Reverse reverb is a classic trick. Take your favorite sample and reverse it. Then put some reverb on that reversed sample, with at least a second or two of reverb time. Reverse that, and your original sound now plays in forward motion, but the reverberation is in reverse. It precedes the sound by a second or two, so the sound gradually becomes clear.

FIG. 2: Apple''s Soundtrack Loop Utility allows you to set a number of file descriptors. Most importantly, it allows an audio file to be saved as a Loop or a One-Shot. The clip''s assigned number of beats and tempo are also saved, along with data classifying instrument and genre.

Feeling Loopy

Web Clip 1 is a rhythmic loop that was created by putting various water sounds into a sampler, writing a sequence to create a rhythm for the water, and then adding a synthesized xylophone with some echo. Web Clips 2 through 6 are sounds from miscellaneous noisemakers, including a plastic toy tube that makes a squawk reminiscent of an analog filter sweep when inverted, a Remo Thunder Tube that makes nice ominous rumbles, and a dolphin pen that makes Flipper-like squeaks and chirps when its lever is pressed (see Fig. 1). Web Clip 7 is a copped Apple GarageBand loop that was re-created using the three aforementioned toys.

Need more ideas for useful sound sources? Join the Yahoo! Nature Recordists Group (http://groups.yahoo.com/group/naturerecordists). You may find some interesting sounds there.

Loop programs such as Sony Acid and GarageBand give you increased flexibility when working with audio. Those programs use loop files that are stretchable and bendable. Properly prepared loop files will time-stretch or compress to match changes in a project's tempo, and they can also have their pitch adjusted. Acid automatically converts imported WAV files to Acid Loop format. Mac users can download the free Soundtrack Loop Utility (http://developer.apple.com/sdk/#appleloops) and save audio files as Apple Loops for use in Soundtrack or GarageBand (see Fig. 2).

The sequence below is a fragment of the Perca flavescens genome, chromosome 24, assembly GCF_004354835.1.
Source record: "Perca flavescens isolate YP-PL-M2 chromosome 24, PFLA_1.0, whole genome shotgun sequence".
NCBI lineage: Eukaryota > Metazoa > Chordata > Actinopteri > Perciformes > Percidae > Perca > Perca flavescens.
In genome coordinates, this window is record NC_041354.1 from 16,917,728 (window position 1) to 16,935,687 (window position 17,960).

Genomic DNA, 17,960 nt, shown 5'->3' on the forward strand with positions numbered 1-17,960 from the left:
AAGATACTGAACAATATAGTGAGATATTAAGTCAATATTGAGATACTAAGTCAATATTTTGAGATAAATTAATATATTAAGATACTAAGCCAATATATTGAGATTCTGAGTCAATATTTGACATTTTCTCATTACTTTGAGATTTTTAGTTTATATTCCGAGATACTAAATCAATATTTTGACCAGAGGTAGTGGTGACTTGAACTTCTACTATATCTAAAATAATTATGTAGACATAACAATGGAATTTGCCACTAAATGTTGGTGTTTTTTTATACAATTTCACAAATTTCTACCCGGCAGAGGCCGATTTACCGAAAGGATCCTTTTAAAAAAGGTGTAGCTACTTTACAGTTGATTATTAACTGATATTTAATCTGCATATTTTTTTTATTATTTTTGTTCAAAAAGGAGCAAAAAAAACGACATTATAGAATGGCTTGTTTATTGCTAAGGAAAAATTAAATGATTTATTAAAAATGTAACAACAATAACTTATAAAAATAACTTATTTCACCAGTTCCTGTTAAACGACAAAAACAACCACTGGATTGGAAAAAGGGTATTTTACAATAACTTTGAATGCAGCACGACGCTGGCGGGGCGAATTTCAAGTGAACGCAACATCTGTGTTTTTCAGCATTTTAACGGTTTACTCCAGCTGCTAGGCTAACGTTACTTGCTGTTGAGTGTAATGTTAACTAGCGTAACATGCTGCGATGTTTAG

The MIDI Treasure Trove

As you look for source material to plunder, think MIDI as well as audio. Try visiting the Classical MIDI Archives (www.classicalarchives.com) to see what's available. (As of this writing, the Shostakovich Fifth Symphony is not there, but there are hundreds of other great pieces.) Download a file, open it in your sequencer, and extract the bits that you want to use. With MIDI, you are free to extract, transpose, reverse, and process in a variety of ways.

For example, try the retrograde function on a bunch of MIDI notes. Or take a phrase and copy it numerous times, transposing each copy and overlapping it with the last copy to make a phrase melody. Now mix up the orchestration — how does a string tune sound when played by a timpani or a shakuhachi? You can get additional mileage using customized SoundFonts as your sound source. (See “Experimenting with SoundFonts” in the April 2005 issue of EM, available online at www.emusician.com.)

You can also record and extract with MIDI. Put your sequencer into Record mode, and then flop your hands randomly on your MIDI keyboard so that you record random jumbles of notes. Now bring up a percussion patch and listen to your handiwork. You can cull bits that can be used as rhythmic licks, creating a library of short MIDI sounds. Now cut and paste some of those jumbles into a loop using your sequencer's Song mode. Now you've combined order and chaos, playing excerpts of chaos in rhythmic sprinklings. Web Clip 8 is a passage created by implementing that method; it uses a xylophone patch with samples of wooden boards being whacked together for accents.

Want to create your own personal sound? Use the microphone as a stethoscope, consider the world your patient, and become an audio doctor. It's great fun, and there's no such thing as a misdiagnosis. A host of pleasant surprises await.


Mark Ballora teaches music technology at Penn State University.